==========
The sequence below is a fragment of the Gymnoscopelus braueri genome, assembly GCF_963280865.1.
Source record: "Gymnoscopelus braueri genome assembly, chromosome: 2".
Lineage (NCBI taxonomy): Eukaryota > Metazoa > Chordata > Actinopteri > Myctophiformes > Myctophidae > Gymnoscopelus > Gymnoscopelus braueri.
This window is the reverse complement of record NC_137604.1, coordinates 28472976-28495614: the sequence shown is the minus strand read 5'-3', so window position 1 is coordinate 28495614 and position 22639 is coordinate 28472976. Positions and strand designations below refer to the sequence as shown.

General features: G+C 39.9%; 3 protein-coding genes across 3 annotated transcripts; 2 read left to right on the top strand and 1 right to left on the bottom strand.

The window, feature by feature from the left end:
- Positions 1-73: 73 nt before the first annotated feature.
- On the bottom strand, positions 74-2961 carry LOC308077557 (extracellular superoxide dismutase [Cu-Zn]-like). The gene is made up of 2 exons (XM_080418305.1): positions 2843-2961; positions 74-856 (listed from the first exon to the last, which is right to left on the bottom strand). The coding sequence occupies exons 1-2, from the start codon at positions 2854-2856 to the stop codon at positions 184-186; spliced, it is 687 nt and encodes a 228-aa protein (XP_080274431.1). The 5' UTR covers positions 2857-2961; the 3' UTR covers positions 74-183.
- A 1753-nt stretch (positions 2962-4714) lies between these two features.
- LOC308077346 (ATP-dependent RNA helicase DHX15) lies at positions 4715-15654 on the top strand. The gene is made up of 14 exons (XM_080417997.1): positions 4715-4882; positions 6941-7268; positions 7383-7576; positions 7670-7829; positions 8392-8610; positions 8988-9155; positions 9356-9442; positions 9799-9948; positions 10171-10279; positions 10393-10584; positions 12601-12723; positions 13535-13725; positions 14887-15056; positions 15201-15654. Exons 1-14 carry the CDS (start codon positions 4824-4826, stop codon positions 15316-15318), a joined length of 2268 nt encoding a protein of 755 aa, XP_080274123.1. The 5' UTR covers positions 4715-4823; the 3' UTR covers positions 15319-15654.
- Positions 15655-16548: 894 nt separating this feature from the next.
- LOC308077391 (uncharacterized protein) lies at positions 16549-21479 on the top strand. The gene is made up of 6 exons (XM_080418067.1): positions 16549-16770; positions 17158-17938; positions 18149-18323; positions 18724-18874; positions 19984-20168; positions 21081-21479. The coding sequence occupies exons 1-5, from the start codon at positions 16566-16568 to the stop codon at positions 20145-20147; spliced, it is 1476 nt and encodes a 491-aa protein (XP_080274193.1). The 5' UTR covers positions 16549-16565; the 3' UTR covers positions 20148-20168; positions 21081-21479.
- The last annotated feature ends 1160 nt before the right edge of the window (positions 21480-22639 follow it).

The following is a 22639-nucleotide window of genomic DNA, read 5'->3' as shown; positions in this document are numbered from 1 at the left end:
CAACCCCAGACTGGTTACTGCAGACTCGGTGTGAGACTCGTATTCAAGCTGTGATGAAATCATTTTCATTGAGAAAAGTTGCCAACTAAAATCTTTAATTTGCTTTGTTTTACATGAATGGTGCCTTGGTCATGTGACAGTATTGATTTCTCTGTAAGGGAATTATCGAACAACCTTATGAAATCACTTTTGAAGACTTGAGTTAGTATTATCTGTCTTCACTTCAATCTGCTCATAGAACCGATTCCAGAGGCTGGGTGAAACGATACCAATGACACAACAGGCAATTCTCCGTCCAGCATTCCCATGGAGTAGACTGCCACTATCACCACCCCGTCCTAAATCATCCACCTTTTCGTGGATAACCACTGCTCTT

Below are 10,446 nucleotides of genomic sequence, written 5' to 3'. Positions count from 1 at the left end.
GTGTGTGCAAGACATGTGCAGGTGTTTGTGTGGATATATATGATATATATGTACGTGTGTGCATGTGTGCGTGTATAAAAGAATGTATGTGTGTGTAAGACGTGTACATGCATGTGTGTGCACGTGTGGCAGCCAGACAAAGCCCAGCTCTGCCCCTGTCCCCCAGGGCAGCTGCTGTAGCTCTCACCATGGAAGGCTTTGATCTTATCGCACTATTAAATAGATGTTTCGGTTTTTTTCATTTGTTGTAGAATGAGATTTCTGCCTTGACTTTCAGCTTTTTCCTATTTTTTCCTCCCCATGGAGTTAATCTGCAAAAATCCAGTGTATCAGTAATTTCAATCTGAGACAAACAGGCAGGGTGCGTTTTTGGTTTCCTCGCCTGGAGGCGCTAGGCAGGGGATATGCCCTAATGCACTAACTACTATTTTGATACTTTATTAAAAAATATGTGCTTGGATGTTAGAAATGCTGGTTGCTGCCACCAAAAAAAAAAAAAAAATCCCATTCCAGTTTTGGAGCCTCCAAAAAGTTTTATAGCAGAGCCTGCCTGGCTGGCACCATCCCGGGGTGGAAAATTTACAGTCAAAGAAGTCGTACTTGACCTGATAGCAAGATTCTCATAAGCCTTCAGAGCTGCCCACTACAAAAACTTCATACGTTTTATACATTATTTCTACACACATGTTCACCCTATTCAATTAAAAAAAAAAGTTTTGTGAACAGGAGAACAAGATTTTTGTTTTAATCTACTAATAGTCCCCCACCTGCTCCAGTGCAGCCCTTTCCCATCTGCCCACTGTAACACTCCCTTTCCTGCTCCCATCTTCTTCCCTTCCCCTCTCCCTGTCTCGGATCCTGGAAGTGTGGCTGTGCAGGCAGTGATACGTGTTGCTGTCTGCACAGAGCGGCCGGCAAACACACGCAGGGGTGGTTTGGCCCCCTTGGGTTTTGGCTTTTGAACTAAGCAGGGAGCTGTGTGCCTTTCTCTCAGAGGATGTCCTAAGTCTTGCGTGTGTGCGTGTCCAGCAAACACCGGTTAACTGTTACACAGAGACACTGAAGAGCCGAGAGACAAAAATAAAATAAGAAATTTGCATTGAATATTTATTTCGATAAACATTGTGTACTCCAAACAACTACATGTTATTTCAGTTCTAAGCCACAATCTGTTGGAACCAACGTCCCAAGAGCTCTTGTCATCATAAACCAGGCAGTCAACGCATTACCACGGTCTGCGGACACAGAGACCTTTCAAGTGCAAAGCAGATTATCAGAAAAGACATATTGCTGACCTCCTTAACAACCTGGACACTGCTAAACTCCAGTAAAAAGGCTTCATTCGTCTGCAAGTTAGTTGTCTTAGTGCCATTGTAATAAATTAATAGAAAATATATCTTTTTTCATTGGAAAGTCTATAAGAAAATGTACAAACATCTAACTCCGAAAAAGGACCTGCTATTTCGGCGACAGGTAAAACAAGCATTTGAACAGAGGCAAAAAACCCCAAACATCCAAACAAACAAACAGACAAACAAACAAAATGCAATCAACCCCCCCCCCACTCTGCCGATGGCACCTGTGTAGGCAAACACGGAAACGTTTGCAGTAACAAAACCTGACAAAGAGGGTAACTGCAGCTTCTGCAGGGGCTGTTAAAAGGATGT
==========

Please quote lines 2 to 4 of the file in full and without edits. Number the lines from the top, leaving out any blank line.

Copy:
Source record: "Gymnoscopelus braueri genome assembly, chromosome: 2".
Lineage (NCBI taxonomy): Eukaryota > Metazoa > Chordata > Actinopteri > Myctophiformes > Myctophidae > Gymnoscopelus > Gymnoscopelus braueri.
This window is the reverse complement of record NC_137604.1, coordinates 28472976-28495614: the sequence shown is the minus strand read 5'-3', so window position 1 is coordinate 28495614 and position 22639 is coordinate 28472976. Positions and strand designations below refer to the sequence as shown.